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Neurology Study Guide Oral Board Examination Review - page 1 / 1





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B asic Neurochemistry: Molecular, Cellular, and Medical Aspects is well illustrated, and, at nearly 1000 pages in length, it covers the critical aspects of neurochemistry. Its 56 chapters are divided across 8 sections: cellular neuro- chemistry and neural membranes; intercellular signaling; intracellular signaling; growth, development, and differen- tiation; metabolism; inherited and neurodegenerative dis- eases; sensory transduction; neural processing and behav- ior. There is one short (30-page) chapter on neuroimaging that is basically a survey on some of the more advanced applications of MR, MR spectroscopy, positron-emission tomography, and single-photon emission tomography. For those neuroradiologists who have a deep interest in the fundamentals underlying many of the diseases we encoun- ter in our daily practice the information can be of value. Also for those involved in investigative work in MR spec- troscopy (radiologists and MR physicists alike), this book can serve as an important reference text.

Neurology Study Guide Oral Board Examination Review

Teresella Gondolo. New York: Springer-Verlag; 2005, 244 pages, $49.95.

T his 244-page, soft-cover volume of case histories and discussions is published to assist those who are studying for the oral examination in neurology. It is curious that the publication never clearly identifies what hospital/practice affiliation or academic appointment that Teresella Gon- dolo has. Although this publication will not be of primary interest to neuroradiologists, many will find it interesting to see, what in general, is expected of neurology candidates in their board examinations. Also, the clinical vignettes, along with the clinical features, diagnosis, and treatment, give an insight into what the clinician faces in dealing with these diseases. No imaging is included. Areas covered in- clude peripheral nervous system disorders, cerebrovascular disease, movement disorders, tumors, infections, pain, sei- zures, demyelinating disease, and various disorders in pe- diatric neurology.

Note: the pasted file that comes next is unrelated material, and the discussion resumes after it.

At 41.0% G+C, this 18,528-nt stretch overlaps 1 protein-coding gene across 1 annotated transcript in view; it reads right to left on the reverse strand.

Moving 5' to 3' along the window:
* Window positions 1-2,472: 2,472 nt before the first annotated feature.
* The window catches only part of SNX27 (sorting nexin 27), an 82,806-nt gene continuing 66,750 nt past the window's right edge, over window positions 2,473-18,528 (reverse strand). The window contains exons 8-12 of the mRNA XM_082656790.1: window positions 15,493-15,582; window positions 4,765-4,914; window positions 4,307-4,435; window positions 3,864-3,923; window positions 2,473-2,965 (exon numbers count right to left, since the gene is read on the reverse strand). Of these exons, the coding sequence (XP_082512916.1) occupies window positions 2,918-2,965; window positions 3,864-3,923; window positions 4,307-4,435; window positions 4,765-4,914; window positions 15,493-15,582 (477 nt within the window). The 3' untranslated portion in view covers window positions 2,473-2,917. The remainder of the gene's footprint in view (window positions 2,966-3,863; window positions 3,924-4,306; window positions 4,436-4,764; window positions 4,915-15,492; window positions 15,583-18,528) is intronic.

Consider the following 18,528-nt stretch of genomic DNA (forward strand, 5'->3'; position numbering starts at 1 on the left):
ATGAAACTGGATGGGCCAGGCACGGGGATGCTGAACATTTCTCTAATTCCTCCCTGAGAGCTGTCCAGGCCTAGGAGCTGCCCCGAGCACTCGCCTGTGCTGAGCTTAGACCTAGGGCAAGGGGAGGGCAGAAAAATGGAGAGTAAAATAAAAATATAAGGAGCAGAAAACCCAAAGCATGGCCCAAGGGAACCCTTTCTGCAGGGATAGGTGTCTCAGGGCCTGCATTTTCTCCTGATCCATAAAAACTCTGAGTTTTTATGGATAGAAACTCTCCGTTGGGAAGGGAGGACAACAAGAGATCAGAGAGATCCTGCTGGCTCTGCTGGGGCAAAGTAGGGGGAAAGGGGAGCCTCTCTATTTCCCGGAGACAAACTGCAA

New Trends of Surgery for Stroke and Its Perioperative Management

Y. Yonekawa, Y. Sakurai, E. Keller, T. Tsukahara, eds. New York: Springer-Verlag; 2005, 187 pages, $149.

T his short (187 pages) monograph is a compilation of 28 papers presented at the Second Swiss Japanese Conference of Cerebral Stroke Surgery, held in Zurich in 2004. Topics include surgical and endovascular approaches to intracranial aneurysms, perioperative management of aneurysm rupture, management of unruptured aneurysms, treatment of arterio- venous malformations and dural fistulas, and cerebral vascu- lar reconstitution. As would be expected, there is an abun- dance of high-quality angiographic images (both pre- and posttreatment). This monograph will be of interest to those involved in interventional neuroradiology.


Book Review AJNR 27 Feb 2006 www.ajnr.org